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Most online poker players transition from playing full ring, to 6-max, and then heads-up poker games. But much to the surprise of novices, each of these games play quite a bit differently.

Full ring vs 6-max vs Heads-up Strategies

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Most online poker players transition from playing full ring, to 6-max, and then heads-up poker games. But much to the surprise of novices, each of these games play quite a bit differently.

Full ring

The vast majority of online poker players get their start playing at the full ring no limit hold’em tables that seat nine or ten players on them. The great thing about playing full ring games is that when you make big hands there is a good chance of getting paid off, since there are typically more players involved in pots, and so someone else will usually have made a hand.

When playing full ring, it is recommended that you use the "top ten only" strategy, which is to play the top 10% of starting hands. It is a very effective strategy to use at the low limit tables, and it will allow you to build up a bankroll and gain some valuable experience, so that you can move up in stakes.

The main reason this strategy works over the long term is that micro stakes online poker players play so badly that the "top ten only" strategy will be very profitable. So in a nutshell, make hands and value bet them. There is no need to try and get fancy with your plays and play a higher variance strategy when a straightforward game will get the job done.


No Limit Hold'em becomes a different game altogether when the table you play at has a maximum of 6 seats. When playing at online poker sites it is commonly referred to as 6-max. One of the first things you will notice is that the swings you experience in a six handed game are much larger than the swings in a full ring game due to the fact that 6-max players are playing a wider range of hands and stacking off a lot wider in certain situations.

At a 6-max table we can now add more starting hands to the “top 10 only” strategy, especially in late position at the table. We can add any A-x, and speculative hands like suited connectors and one gappers. In total, you will want to be playing 20-25% of starting hands pre-flop. Obviously, strategies need to be slightly modified based on the table you’re playing at. For example, in a tougher game, it would be correct to tighten up your starting hand requirements.


Playing heads-up poker is strategically much different from a full ring or even a 6-max online game. The types of players that tend to gravitate towards these two player games are usually maniacs as this style does well in heads up games.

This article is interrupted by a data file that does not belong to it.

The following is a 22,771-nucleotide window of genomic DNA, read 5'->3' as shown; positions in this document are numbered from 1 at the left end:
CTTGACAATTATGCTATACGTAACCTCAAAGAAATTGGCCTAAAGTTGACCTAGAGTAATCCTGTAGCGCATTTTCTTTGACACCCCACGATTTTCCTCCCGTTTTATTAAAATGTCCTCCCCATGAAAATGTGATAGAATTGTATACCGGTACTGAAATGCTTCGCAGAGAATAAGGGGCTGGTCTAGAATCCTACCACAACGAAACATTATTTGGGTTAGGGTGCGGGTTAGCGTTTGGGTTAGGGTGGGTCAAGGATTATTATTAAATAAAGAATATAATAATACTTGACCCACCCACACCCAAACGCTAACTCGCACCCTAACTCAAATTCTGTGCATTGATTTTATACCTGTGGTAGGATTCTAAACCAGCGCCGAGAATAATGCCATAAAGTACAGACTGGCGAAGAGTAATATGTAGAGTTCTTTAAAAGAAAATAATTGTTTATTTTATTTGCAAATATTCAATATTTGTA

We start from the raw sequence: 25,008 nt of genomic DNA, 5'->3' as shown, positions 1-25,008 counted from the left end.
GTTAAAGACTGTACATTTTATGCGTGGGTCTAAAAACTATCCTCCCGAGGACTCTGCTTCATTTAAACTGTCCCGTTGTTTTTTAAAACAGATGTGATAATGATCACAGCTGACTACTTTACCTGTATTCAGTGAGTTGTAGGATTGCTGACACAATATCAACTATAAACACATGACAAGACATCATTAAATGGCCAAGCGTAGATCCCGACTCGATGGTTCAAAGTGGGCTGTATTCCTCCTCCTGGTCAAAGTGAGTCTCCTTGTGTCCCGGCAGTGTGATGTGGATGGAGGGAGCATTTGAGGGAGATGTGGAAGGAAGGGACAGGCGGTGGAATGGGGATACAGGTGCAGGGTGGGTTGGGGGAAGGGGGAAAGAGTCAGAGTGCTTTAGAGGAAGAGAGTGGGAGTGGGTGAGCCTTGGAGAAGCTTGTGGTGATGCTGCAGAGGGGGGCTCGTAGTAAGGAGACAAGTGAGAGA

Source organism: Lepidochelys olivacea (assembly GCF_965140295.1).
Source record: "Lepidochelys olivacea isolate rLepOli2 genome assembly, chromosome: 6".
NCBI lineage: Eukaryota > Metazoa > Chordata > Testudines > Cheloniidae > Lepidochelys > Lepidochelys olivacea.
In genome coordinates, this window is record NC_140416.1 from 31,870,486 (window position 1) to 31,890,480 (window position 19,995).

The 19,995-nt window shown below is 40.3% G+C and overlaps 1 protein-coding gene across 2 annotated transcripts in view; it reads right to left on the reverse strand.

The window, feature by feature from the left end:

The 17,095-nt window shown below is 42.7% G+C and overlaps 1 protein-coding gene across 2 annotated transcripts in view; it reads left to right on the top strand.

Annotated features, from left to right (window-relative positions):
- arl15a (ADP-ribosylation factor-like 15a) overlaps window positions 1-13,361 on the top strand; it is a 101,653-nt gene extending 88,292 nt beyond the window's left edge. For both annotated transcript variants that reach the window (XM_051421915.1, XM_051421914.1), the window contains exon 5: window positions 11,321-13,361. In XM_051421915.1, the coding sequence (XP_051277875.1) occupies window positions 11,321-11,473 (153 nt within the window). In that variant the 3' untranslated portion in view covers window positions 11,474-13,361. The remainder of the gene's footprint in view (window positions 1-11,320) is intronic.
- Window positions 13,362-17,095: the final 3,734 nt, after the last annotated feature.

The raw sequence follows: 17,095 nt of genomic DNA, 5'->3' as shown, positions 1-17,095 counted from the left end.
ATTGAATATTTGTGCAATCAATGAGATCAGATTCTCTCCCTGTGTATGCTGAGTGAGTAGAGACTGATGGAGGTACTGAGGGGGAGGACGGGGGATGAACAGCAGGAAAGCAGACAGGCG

Although being a competent player in full ring games requires patience, discipline, and well timed aggression, in heads-up poker it’s a prerequisite to be super aggressive, you can't be waiting around for premium hands to play. You also have to be able to play weak hands well. Patience although an important attribute in any poker player's arsenal, didn't get mentioned as an important trait when it comes to playing heads up poker. This is due to the fact that a lot of patient players usually don't play enough hands in heads-up games, and as a result, don’t know how to play a wider range of hands (weaker hands) well.

Value betting thinly is a crucial skill in heads-up games. Basically, knowing where you are at in the hand is really important. Let’s say you have paired up on the river and you can be confident that your opponent has ace high, then you can get that additional bet in on the river.

When playing against someone who likes to bluff, smooth-calling instead of re-raising with a lot of hands pre-flop and playing in a similar manner after the flop is a good strategy in order to induce bluffs from your opponent.

For example, let’s say you have K-K in the big blind and the player raises on the button which you expected him to. Calling in this situation can be a good option in order to try and trap them. And the flop comes down Q-8-2. Checking and smooth calling again allowing them to bet again with pretty much their entire range can be a good play. Then the next card is a 4. Checking again to induce a bet from your opponent is a good move, as then you can go for a check-raise.

Trapping your opponent when you're playing heads-up can make them less likely to try and bluff you as they will know you are capable of slow playing strong hands. The danger with this play, though, is that you allow your opponent a chance to outdraw you.

Another strategy that lots of heads-up players like to take advantage of is to raise every button. This strategy can be very effective when playing against a weaker opponent who calls or folds most of the time. By doing this against a straightforward player who is playing fit or fold poker, your opponent will just fold their hand every time they’ve missed on the flop, which is going to be the majority of the time. Also, when you’re forcing your opponent to call you with weak hands there will be certain situations where you can bet scare cards to get your opponent off of their hand.

Bankroll Management

Please be aware that you should only play in games which you are properly bankrolled for. For example, if $400 is the size of your bankroll you have to play with, a maximum of a $0.10-$0.20 no limit hold’em is what you should play. This allows you to have 100 big blinds for this specific game to play with and it will mean you will never be risking more than 5% of your total bankroll in each session.

Bankroll considerations are not a 100% full proof strategy when playing online or live poker, luck will sometimes plays its role, but a big enough bankroll will help you to be able to deal with an unlucky run.

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